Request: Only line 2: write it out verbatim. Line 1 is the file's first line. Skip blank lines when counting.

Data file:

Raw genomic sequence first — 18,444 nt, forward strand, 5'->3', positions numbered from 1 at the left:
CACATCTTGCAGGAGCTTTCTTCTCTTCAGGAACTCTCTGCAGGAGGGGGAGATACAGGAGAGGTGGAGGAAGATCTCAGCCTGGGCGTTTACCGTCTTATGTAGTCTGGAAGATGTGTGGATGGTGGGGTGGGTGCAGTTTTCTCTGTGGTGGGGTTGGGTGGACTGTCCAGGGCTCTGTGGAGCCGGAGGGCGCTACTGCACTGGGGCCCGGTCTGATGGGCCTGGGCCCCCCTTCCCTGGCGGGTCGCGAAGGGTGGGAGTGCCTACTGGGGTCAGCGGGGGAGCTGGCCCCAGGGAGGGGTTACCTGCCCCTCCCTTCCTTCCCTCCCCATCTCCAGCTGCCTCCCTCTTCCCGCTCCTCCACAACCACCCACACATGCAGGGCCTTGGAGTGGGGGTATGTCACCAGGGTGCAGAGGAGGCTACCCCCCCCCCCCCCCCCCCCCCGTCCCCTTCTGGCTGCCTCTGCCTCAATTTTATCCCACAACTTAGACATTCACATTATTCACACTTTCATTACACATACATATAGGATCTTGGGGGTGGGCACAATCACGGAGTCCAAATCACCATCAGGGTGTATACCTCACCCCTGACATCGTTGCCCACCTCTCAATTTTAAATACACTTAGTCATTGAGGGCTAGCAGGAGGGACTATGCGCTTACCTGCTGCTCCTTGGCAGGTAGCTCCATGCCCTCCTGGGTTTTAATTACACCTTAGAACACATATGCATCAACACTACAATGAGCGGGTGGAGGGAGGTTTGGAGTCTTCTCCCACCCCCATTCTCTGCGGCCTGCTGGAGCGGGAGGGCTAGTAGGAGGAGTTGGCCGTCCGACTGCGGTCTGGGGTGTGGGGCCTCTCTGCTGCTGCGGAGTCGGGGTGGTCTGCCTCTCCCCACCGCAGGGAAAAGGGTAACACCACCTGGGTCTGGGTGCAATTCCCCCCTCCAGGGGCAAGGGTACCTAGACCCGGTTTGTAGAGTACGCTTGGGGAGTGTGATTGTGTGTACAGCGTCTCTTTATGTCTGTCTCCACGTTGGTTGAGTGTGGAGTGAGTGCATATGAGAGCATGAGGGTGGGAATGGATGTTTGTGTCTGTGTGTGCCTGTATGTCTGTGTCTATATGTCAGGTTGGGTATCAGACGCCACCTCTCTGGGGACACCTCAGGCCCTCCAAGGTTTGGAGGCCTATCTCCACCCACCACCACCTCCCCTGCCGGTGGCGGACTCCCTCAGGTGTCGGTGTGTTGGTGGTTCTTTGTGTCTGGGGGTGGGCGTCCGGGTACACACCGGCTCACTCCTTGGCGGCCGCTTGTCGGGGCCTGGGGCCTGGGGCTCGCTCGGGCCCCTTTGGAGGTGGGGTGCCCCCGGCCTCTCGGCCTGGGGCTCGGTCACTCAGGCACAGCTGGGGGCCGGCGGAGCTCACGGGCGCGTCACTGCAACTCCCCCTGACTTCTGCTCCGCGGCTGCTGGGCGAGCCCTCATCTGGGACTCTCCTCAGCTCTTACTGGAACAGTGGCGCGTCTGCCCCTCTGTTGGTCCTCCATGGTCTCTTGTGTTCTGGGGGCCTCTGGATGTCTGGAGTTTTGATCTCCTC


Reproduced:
CACATCTTGCAGGAGCTTTCTTCTCTTCAGGAACTCTCTGCAGGAGGGGGAGATACAGGAGAGGTGGAGGAAGATCTCAGCCTGGGCGTTTACCGTCTTATGTAGTCTGGAAGATGTGTGGATGGTGGGGTGGGTGCAGTTTTCTCTGTGGTGGGGTTGGGTGGACTGTCCAGGGCTCTGTGGAGCCGGAGGGCGCTACTGCACTGGGGCCCGGTCTGATGGGCCTGGGCCCCCCTTCCCTGGCGGGTCGCGAAGGGTGGGAGTGCCTACTGGGGTCAGCGGGGGAGCTGGCCCCAGGGAGGGGTTACCTGCCCCTCCCTTCCTTCCCTCCCCATCTCCAGCTGCCTCCCTCTTCCCGCTCCTCCACAACCACCCACACATGCAGGGCCTTGGAGTGGGGGTATGTCACCAGGGTGCAGAGGAGGCTACCCCCCCCCCCCCCCCCCCCCCGTCCCCTTCTGGCTGCCTCTGCCTCAATTTTATCCCACAACTTAGACATTCACATTATTCACACTTTCATTACACATACATATAGGATCTTGGGGGTGGGCACAATCACGGAGTCCAAATCACCATCAGGGTGTATACCTCACCCCTGACATCGTTGCCCACCTCTCAATTTTAAATACACTTAGTCATTGAGGGCTAGCAGGAGGGACTATGCGCTTACCTGCTGCTCCTTGGCAGGTAGCTCCATGCCCTCCTGGGTTTTAATTACACCTTAGAACACATATGCATCAACACTACAATGAGCGGGTGGAGGGAGGTTTGGAGTCTTCTCCCACCCCCATTCTCTGCGGCCTGCTGGAGCGGGAGGGCTAGTAGGAGGAGTTGGCCGTCCGACTGCGGTCTGGGGTGTGGGGCCTCTCTGCTGCTGCGGAGTCGGGGTGGTCTGCCTCTCCCCACCGCAGGGAAAAGGGTAACACCACCTGGGTCTGGGTGCAATTCCCCCCTCCAGGGGCAAGGGTACCTAGACCCGGTTTGTAGAGTACGCTTGGGGAGTGTGATTGTGTGTACAGCGTCTCTTTATGTCTGTCTCCACGTTGGTTGAGTGTGGAGTGAGTGCATATGAGAGCATGAGGGTGGGAATGGATGTTTGTGTCTGTGTGTGCCTGTATGTCTGTGTCTATATGTCAGGTTGGGTATCAGACGCCACCTCTCTGGGGACACCTCAGGCCCTCCAAGGTTTGGAGGCCTATCTCCACCCACCACCACCTCCCCTGCCGGTGGCGGACTCCCTCAGGTGTCGGTGTGTTGGTGGTTCTTTGTGTCTGGGGGTGGGCGTCCGGGTACACACCGGCTCACTCCTTGGCGGCCGCTTGTCGGGGCCTGGGGCCTGGGGCTCGCTCGGGCCCCTTTGGAGGTGGGGTGCCCCCGGCCTCTCGGCCTGGGGCTCGGTCACTCAGGCACAGCTGGGGGCCGGCGGAGCTCACGGGCGCGTCACTGCAACTCCCCCTGACTTCTGCTCCGCGGCTGCTGGGCGAGCCCTCATCTGGGACTCTCCTCAGCTCTTACTGGAACAGTGGCGCGTCTGCCCCTCTGTTGGTCCTCCATGGTCTCTTGTGTTCTGGGGGCCTCTGGATGTCTGGAGTTTTGATCTCCTC